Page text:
Obese people are being warned they face a virtually impossible battle to lose weight because their bodies are programmed to regain any kilos they shed.
Professor of medicine at the University of Melbourne, Joseph Proietto, said once someone lost weight, changes in both energy expenditure and hunger-controlling hormones encouraged weight regain.
"It is likely that it is these physiological adaptations that make it so difficult to maintain weight loss," he wrote in an article published by the Medical Journal of Australia.
"Importantly, if this regulatory mechanism is operating in those who are already obese, public health messages encouraging people to eat healthy food and to exercise are unlikely to have long-term impact on their weight.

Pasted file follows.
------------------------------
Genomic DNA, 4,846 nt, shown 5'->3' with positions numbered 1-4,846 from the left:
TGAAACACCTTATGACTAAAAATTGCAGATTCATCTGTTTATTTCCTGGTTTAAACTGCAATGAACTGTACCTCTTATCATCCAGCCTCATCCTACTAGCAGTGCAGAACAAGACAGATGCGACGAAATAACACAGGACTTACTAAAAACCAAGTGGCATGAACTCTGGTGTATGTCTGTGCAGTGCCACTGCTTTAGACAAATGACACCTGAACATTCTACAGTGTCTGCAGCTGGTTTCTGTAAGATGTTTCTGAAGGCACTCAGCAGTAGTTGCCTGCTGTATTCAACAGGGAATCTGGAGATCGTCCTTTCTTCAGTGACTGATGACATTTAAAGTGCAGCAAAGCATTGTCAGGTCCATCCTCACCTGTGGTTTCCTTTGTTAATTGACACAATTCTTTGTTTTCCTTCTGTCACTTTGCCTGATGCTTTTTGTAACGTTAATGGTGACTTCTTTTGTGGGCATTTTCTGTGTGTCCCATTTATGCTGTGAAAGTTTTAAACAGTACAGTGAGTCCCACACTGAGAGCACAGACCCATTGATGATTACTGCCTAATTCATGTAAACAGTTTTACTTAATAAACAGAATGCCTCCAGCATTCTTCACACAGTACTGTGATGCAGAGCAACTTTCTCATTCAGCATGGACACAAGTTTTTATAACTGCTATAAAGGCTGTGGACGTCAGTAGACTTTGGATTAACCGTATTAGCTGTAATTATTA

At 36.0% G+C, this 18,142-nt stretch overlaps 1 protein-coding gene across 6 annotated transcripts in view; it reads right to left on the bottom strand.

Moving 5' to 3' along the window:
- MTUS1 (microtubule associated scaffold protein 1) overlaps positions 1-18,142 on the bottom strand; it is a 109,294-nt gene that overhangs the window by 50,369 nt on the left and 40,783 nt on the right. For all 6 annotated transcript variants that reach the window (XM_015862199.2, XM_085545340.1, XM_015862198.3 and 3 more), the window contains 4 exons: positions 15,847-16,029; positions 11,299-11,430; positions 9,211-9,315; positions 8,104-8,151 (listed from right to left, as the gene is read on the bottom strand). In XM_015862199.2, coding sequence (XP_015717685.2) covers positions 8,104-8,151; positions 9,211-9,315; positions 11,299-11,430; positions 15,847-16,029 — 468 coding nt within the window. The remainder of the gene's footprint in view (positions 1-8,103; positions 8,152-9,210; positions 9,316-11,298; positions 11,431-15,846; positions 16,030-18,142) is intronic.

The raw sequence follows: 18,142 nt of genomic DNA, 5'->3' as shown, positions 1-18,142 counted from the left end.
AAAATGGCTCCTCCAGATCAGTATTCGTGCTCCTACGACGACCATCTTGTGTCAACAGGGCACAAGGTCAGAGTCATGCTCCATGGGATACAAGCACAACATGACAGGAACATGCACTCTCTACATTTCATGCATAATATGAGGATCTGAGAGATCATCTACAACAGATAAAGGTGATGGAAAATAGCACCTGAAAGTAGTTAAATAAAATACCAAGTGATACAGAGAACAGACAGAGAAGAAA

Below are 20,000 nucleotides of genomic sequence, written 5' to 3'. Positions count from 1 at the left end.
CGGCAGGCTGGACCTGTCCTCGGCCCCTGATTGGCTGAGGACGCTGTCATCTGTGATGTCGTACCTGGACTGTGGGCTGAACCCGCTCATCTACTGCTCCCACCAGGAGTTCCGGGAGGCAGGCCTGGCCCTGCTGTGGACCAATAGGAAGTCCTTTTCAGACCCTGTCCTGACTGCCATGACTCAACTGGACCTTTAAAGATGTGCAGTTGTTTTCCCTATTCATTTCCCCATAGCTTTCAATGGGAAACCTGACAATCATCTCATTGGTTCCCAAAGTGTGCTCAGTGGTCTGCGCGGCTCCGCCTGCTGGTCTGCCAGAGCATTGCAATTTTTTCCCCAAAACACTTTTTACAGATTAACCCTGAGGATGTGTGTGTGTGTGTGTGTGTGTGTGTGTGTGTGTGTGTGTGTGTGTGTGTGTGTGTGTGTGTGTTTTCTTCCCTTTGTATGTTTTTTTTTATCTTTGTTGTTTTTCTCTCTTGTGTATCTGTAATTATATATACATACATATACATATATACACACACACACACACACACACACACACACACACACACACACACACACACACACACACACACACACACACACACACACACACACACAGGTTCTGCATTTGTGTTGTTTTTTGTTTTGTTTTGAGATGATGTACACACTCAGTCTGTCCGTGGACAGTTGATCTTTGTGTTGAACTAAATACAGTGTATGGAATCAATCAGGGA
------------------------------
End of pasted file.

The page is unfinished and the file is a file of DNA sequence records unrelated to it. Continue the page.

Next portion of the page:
"Several studies have shown that although obese people who make the effort can achieve and maintain significant weight loss for one to two years, the weight is usually regained in the longer term."
Professor Proietto said obesity was often attributed to people eating too many high-calorie foods and not exercising enough.
But he noted not everyone who indulges in that type of behaviour becomes obese.
He said this was largely because the body acts to prevent obesity by increasing the levels of a protein hormone, leptim, as fat accumulates.
But when that process failed, people were likely to become obese.
Professor Proietto said such cases were rare and more people were likely to become obese because of genetic changes caused by environmental factors, either while a baby was still in the womb or in their early years.
He said the battle against obesity should focus on stopping children from becoming obese in the first place and making bariatric surgery more widely available as it was nearly impossible for obese people to lose weight any other way.